What did A. J. Ayer said about the word Ethics?



According to A.J. Ayer, the propositions of ethics are not based on any facts. These are rather expressions of one's feelings, emotions, attitudes and interests. Ayer propounds emotive theory of morals according to which the basis of morality is not facts but, emotional attitudes.

Therefore, morals have no real basis in the nature of things. Morality is not an expression of the nature of things but, the nature of our emotional reactions, our likes and dislikes. For example, the moral rule "Killing is bad" does not mean that in nature of things there is anything wrong with Killing.

However, we condemn killing because, if killing were permissible there would be no sense of security and life would become unbearable. Thus, it accords without interest that killing should not be permitted.

According to A.J. Ayer, the moral propositions are of three kinds:

1. The first type of propositions defines or elucidates the moral terms. These are the real subject matter of ethics.

2. The second type of propositions describes the moral experiences or explains their causes.

3. The third type of propositions consists of moral imperative. According to Ayer these propositions are neither the part of philosophy nor that of science.


Ayer does not have any faith in metaphysics. According to him metaphysical propositions are meaningless. Therefore, Ayer does not believe in God. Ayer says, "Our view is that all utterances about the nature of God are nonsensical.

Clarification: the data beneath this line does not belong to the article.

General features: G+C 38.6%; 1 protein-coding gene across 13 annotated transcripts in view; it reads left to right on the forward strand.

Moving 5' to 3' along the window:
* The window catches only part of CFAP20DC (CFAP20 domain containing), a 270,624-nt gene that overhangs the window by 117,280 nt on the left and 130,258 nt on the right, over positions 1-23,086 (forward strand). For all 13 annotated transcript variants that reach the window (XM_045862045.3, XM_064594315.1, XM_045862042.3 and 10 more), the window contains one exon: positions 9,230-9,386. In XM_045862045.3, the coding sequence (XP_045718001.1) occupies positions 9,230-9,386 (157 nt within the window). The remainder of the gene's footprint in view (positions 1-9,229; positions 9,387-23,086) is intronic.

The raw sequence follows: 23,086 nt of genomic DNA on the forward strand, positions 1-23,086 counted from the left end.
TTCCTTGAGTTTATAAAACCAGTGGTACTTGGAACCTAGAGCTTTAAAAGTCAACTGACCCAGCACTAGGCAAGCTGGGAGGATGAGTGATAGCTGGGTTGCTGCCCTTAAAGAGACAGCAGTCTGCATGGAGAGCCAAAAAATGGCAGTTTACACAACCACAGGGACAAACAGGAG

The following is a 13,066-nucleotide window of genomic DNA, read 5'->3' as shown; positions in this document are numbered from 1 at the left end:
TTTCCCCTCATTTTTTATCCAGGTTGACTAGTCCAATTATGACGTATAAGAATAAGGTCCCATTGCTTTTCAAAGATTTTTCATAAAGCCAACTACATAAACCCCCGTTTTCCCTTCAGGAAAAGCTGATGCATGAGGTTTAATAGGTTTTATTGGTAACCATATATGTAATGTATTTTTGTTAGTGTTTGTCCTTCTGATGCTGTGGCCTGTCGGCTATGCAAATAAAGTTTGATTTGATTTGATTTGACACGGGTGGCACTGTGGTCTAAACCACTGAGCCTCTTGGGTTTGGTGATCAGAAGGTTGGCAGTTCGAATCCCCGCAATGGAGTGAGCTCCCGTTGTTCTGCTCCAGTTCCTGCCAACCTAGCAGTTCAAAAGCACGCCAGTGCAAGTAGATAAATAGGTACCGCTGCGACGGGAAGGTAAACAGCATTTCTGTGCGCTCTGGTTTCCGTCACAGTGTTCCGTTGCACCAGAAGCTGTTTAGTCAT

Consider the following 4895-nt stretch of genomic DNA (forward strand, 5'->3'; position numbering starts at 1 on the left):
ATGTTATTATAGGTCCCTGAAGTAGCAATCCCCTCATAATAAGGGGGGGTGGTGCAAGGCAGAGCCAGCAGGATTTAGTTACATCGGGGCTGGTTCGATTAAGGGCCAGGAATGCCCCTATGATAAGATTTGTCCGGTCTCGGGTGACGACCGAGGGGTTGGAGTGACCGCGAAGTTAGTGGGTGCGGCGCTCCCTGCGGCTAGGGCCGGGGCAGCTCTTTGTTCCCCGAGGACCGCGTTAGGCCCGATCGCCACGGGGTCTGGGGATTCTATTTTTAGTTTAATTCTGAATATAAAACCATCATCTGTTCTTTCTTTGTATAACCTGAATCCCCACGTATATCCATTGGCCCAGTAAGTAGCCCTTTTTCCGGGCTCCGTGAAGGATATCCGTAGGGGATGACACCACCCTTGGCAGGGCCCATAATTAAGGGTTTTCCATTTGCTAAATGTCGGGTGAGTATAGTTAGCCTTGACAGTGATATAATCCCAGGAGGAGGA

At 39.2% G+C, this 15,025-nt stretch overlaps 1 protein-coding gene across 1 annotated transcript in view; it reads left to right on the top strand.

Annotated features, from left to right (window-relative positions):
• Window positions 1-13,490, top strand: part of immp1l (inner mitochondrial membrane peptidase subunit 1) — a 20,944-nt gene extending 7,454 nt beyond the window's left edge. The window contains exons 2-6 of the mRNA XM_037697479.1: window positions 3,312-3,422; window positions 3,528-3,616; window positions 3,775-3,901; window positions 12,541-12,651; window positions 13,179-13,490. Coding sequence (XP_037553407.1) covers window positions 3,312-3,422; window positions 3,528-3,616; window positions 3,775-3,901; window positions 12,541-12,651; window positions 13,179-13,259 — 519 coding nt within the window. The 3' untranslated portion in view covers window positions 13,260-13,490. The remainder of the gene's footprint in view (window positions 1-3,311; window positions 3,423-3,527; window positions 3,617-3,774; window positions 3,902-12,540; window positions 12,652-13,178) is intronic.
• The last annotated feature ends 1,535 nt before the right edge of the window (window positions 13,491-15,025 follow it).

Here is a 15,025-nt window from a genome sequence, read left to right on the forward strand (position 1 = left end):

"Like other logical positivists, Ayer gives credence to only knowledge having its source in experience and in as much as God and his attributes are not the matter of experience, no knowledge about God is trustworthy.

Briefly, all propositions about God are metaphysical and all metaphysical statements are meaningless, therefore, all propositions about God are meaningless.


Regarding soul, the views of Ayer are very close to that of David Hume. Like Hume, Ayer does not believe in the existence of any spiritual substance called soul nor does he believe that we can have any experience of soul.

The status of soul for Ayer is the same as that of God. Both are metaphysical concepts and in as much as all metaphysical concepts is nonsense the concept of soul is nonsense.


Though, Ayer has diluted and modified the principle of verification, it nonetheless excludes: metaphysics. But, to insist on direct or indirect, practical or possible empirical verification, is to reject where can be other means of knowledge besides sense experience. But, as Carnap has told us, there are two types of language: the object-language and the metalanguage.

If experience is the object language, a theory about experience is metalanguage. As we know the metalanguage cannot explained by object language. Thus, the theory about the nature of meaning and experience cannot be verified by experience. Therefore, the principle of verification is itself not provable.